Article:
PCS (J) Notes: Law of Evidence, Sec 25, Confession to police officer not to be proved

The principle behind it is to avoid the danger of admitting a false confession. A police officer on receiving information of the occurrence of a dacoity or other offence of a serious character, failing to discover the real culprits often implicate an innocent person lest they be accused of neglect. The police often put the person to severe torture and makes him to confess a guilt without having committed it and when such steps are taken there is impunity for real offender and encouragement to crime. A police officer is generally armed with large powers and is capable of exciting terror and extort false and involuntary confession. The section makes no distinction between a confession made before investigation and a confession made after investigation.

Person Accused of any offence

This expression used in the section means the person against whom evidence is sought to be in criminal proceeding, whether or not he was charged when he made the statement. A murder is committed in a locality. The sub-inspector investigates. During investigation B makes a confession to the police that it is he who murdered. Later on he is arrested and charged. Though the confession was made by B to the police officer when he was not an accused, his confession will be admissible at the trial because at the time of proving the case in the Court he was an accused.

Only Confession is excluded

All statements made to a police officer are not excluded. The statements that do not amount to confession are not excluded by section 25 and can be brought on record and proved against any accused. There was fight between two parties in which death was caused. Several persons of one party drove several cattle belonging to the deceased to the cattle-pound. Two of them made a statement to the police that the cattle of the deceased damaged their crops. While they were bringing cattle to the pound, the deceased interfered with the carrying of the cattle and so  there was a fight. They were charged with murder. It was held that  since the statement to the police did not amount to confession, in as much as it was only an exculpatory statement of the circumstances under which the cattle had been seized and was not an admission of guilt but  rather in the nature of a complaint against the deceased and therefore not admissible.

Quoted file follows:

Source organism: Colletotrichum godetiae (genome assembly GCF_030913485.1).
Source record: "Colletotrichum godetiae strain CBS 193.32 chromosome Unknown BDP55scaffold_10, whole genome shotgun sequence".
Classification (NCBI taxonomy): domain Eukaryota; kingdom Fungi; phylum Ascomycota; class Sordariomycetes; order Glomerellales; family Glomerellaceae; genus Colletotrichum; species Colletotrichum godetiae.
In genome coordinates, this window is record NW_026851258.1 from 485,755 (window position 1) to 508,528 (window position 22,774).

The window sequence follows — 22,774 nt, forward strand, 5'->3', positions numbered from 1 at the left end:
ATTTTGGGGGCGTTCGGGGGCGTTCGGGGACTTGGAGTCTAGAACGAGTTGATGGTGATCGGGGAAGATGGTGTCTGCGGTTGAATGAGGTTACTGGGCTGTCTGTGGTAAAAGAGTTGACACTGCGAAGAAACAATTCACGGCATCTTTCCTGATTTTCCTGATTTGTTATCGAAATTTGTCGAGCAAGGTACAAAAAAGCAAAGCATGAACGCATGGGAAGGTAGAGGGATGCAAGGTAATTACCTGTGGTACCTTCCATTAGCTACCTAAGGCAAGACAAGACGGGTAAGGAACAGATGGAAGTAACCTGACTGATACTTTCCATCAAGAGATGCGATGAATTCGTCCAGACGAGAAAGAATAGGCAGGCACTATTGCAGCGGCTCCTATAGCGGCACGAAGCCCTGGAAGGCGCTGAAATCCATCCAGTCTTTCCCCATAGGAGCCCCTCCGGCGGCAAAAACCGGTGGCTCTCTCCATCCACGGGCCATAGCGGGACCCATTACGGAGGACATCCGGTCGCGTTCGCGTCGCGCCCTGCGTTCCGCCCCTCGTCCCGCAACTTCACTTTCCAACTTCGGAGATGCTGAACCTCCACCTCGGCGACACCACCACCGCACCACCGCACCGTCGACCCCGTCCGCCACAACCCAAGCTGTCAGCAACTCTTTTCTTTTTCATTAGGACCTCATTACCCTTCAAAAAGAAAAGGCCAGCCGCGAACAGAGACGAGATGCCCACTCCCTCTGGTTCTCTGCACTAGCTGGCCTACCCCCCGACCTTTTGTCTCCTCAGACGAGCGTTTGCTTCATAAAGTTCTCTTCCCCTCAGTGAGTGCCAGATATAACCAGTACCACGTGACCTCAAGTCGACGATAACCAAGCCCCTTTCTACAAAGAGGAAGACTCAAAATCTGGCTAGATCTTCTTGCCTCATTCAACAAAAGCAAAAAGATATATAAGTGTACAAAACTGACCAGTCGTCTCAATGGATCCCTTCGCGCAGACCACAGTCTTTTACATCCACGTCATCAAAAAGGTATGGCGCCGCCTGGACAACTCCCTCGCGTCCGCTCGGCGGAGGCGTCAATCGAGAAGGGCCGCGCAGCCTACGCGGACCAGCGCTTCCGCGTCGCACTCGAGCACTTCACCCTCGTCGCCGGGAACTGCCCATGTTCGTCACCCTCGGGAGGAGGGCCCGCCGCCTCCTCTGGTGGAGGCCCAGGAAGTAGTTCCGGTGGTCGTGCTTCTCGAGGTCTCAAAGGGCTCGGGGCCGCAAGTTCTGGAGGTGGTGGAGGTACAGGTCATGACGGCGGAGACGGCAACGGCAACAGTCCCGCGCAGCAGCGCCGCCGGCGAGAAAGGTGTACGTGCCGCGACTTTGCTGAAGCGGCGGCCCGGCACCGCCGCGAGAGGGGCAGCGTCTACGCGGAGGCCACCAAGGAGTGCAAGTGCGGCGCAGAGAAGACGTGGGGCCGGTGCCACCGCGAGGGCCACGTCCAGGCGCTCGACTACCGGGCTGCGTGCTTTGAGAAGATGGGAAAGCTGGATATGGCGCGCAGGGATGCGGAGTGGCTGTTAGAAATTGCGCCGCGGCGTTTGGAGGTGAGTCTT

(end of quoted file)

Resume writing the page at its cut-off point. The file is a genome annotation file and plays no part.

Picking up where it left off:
Made to Police Officer

                 A confession which is not made to police officer will not be excluded. The statement tobe excluded must be made to the police officer. The mere presence of the police officer will not make the statement irrelevant if it was made to some other person. In the case of Sitaram v. State of UP, AIR 1966 SC 1906; the accused wrote a letter as follows “My dear Darogaji, I have myself committed the murder of my wife Smt. Sindora Rani. Nobody, else perpetuated this crime. I would appear myself after 20 or 25 days and then will state everything. One day the law will extend its hand and will get me arrested. I would surrender myself.” The letter was kept near the dead body of Sindora and found by the S.I. it was held admissible.”

Who are police officers

                The important quantity of a police officer is that he must not only have the power to prosecute the criminal but to file a report against a criminal and to have the power to prosecute the criminal. Unless and until a person has power to make investigation and frame charge against the accused under section 173 of CrPC he cannot be called a Police officer within the meaning of section 25. In case of an officer not belonging to Police Force, the test is whether he has been conferred with all the powers of investigating offences including the power to initiate prosecution by submitting charge sheet. The prohibition of section applies only to confessions which are to be proved against the accused that is in support of prosecution case, and does not apply to statement on which the accused himself wishes to rely for his defence.

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